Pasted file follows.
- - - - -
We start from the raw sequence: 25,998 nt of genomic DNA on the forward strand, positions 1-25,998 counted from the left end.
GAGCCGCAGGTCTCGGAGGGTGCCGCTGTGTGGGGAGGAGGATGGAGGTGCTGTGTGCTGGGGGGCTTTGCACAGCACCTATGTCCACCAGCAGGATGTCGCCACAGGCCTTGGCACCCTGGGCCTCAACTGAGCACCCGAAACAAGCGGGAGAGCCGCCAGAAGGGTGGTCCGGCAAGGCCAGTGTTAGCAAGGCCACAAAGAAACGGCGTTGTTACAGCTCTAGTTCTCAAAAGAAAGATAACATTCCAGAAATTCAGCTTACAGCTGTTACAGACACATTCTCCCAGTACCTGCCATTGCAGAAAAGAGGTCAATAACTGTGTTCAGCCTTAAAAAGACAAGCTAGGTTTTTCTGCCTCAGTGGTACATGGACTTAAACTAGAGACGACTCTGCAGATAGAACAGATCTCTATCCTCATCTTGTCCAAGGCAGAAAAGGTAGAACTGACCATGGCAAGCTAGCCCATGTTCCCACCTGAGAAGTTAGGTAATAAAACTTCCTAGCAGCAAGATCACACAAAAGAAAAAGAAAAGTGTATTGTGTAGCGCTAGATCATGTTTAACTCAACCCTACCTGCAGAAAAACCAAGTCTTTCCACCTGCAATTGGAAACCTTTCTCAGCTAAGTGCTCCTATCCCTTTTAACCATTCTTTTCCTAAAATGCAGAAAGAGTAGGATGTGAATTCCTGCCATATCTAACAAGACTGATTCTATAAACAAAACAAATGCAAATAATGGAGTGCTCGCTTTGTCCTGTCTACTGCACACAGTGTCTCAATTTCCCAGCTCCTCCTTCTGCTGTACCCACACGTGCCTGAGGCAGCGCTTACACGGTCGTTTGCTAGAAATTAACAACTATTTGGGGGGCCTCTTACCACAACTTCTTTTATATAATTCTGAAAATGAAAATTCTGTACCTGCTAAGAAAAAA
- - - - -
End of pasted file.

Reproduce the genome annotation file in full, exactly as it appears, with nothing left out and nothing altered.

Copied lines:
We start from the raw sequence: 25,998 nt of genomic DNA on the forward strand, positions 1-25,998 counted from the left end.
GAGCCGCAGGTCTCGGAGGGTGCCGCTGTGTGGGGAGGAGGATGGAGGTGCTGTGTGCTGGGGGGCTTTGCACAGCACCTATGTCCACCAGCAGGATGTCGCCACAGGCCTTGGCACCCTGGGCCTCAACTGAGCACCCGAAACAAGCGGGAGAGCCGCCAGAAGGGTGGTCCGGCAAGGCCAGTGTTAGCAAGGCCACAAAGAAACGGCGTTGTTACAGCTCTAGTTCTCAAAAGAAAGATAACATTCCAGAAATTCAGCTTACAGCTGTTACAGACACATTCTCCCAGTACCTGCCATTGCAGAAAAGAGGTCAATAACTGTGTTCAGCCTTAAAAAGACAAGCTAGGTTTTTCTGCCTCAGTGGTACATGGACTTAAACTAGAGACGACTCTGCAGATAGAACAGATCTCTATCCTCATCTTGTCCAAGGCAGAAAAGGTAGAACTGACCATGGCAAGCTAGCCCATGTTCCCACCTGAGAAGTTAGGTAATAAAACTTCCTAGCAGCAAGATCACACAAAAGAAAAAGAAAAGTGTATTGTGTAGCGCTAGATCATGTTTAACTCAACCCTACCTGCAGAAAAACCAAGTCTTTCCACCTGCAATTGGAAACCTTTCTCAGCTAAGTGCTCCTATCCCTTTTAACCATTCTTTTCCTAAAATGCAGAAAGAGTAGGATGTGAATTCCTGCCATATCTAACAAGACTGATTCTATAAACAAAACAAATGCAAATAATGGAGTGCTCGCTTTGTCCTGTCTACTGCACACAGTGTCTCAATTTCCCAGCTCCTCCTTCTGCTGTACCCACACGTGCCTGAGGCAGCGCTTACACGGTCGTTTGCTAGAAATTAACAACTATTTGGGGGGCCTCTTACCACAACTTCTTTTATATAATTCTGAAAATGAAAATTCTGTACCTGCTAAGAAAAAA